Back in business: Audubon Liquor Store purchased by brothers-in-law
The people of Audubon can rejoice and cease living in a dry town—the Audubon Liquor Store is back on the map after being purchased by two long-time friends and brothers-in-law, Bob Spilman and Brian Johnson.
Johnson says the "pieces just started falling into place" for the two new bar owners. It started with Spilman retiring from radio and Johnson selling The Bridge to the owners of Zorbaz. While the two were enjoying "retirement," they still had their eyes peeled for opportunities, and the chance to purchase the Audubon Liquor Store presented itself.
"Neither one of us wanted to run it full time," said Johnson.
That's where Johnson's youngest daughter, Samantha Ullrich, who just happened to be looking for a career change at the time, came into play—and kept things local for the two tycoons.
Ullrich and her husband, Darren, are Audubon inhabitants, who are sure to be familiar with their new customer base. Samantha used to teach at the school and Darren is the assistant basketball coach for Lake Park-Audubon. Not to mention, their three daughters all go to school in the community.
Needless to say, the townies were happy when the family took over.
"Instantly people came back and said, 'Wow, are we happy'," said Spilman.
And Johnson said he's heard much the same since they reopened the establishment a few weeks ago.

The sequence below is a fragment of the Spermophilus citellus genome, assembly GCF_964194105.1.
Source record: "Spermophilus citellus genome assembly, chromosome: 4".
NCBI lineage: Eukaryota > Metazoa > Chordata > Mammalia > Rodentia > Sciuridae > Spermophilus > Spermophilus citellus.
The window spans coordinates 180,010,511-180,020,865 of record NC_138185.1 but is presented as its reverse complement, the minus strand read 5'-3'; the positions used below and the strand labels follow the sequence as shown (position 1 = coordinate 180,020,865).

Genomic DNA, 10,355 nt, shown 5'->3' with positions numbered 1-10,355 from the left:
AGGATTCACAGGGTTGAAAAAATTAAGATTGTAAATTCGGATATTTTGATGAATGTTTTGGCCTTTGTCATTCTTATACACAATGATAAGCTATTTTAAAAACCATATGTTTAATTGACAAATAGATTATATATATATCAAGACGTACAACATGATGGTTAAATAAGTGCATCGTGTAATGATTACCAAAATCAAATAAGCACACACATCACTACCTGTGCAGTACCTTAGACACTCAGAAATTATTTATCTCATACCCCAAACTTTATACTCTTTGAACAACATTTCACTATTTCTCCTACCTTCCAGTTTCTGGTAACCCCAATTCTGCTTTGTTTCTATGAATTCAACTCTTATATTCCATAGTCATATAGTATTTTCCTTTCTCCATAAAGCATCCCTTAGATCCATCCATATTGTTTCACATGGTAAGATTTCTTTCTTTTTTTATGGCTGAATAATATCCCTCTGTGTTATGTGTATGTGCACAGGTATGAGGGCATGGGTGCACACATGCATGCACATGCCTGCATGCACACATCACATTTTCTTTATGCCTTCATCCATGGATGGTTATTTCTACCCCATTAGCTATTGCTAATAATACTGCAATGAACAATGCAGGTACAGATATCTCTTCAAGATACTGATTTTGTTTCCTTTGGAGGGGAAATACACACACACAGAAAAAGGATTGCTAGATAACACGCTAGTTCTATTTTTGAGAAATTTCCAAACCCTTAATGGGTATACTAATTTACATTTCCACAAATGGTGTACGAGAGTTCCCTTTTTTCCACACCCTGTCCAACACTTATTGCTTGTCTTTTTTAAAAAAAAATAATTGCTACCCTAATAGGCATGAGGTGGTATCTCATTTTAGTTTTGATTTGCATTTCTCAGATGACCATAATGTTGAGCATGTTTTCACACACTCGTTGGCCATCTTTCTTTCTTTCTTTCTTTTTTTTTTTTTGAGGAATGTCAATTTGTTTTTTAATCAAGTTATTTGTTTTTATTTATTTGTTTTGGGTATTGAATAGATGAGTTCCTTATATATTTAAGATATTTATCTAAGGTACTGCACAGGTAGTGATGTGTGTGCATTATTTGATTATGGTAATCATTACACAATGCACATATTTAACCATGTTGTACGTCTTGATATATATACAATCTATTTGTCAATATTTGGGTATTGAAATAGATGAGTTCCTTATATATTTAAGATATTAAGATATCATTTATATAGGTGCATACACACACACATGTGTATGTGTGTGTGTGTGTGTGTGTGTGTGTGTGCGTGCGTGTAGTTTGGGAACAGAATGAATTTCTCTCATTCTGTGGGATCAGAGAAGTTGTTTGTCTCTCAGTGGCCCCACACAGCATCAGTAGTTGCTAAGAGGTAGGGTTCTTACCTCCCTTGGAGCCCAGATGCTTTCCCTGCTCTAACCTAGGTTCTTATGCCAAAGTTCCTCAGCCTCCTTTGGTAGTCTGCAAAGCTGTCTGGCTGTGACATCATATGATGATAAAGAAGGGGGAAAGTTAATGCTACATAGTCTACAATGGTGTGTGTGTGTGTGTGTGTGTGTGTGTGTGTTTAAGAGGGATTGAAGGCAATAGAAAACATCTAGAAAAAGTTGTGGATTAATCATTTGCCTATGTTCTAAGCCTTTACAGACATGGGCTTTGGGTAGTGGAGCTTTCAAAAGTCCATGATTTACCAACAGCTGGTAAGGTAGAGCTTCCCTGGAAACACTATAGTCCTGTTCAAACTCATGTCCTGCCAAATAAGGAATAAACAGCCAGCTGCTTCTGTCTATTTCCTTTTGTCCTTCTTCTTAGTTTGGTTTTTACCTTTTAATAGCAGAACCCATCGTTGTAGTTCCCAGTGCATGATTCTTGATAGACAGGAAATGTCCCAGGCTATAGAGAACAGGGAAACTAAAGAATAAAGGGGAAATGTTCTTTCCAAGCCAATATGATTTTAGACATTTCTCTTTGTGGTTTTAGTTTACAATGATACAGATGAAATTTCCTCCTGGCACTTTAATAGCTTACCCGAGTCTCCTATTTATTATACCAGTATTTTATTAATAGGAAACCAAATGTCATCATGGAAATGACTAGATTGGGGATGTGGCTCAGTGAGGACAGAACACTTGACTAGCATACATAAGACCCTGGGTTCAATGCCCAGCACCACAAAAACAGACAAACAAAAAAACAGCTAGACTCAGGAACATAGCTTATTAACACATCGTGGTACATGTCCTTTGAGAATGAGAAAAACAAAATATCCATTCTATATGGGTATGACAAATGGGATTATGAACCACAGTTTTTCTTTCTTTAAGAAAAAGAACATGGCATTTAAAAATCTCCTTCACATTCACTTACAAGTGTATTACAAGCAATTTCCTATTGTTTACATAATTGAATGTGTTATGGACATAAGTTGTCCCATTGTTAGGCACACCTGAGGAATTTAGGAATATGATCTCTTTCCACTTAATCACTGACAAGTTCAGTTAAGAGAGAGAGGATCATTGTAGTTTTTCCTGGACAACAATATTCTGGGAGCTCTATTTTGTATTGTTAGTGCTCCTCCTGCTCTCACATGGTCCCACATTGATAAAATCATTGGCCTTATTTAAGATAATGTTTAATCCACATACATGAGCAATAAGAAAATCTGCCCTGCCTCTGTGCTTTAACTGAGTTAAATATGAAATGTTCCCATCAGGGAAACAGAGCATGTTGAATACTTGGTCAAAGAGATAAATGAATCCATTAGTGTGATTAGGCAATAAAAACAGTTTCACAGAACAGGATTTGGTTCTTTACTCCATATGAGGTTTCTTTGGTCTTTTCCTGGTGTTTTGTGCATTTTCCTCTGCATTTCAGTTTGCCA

"The locals really wanted to see this place open," said Johnson.
It's just the way "rural America" works with its small-town locals who much prefer drinking at the local liquor store.
"In rural America, your local bar is the hub of the community," said Johnson, adding that it's where people meet and come to catch up after a work, maybe play a game of bingo or two, which the new owners will still partner with the local fire department to host.
As for the rest of the business, the new owners haven't changed a whole lot...yet. Right now, they're just focusing on restocking and "enhancing," with the possibility of looking into more live entertainment and event opportunities down the road.
"I'm a big motorcycle enthusiast," said Johnson, mentioning the possibility of hosting a Too Broke For Sturgis event.
They're also looking at building on a deck and potentially expanding the food options down the road.
But, for now, they'll keep the locals happy with that same old "sports bar without being a sports bar" feel.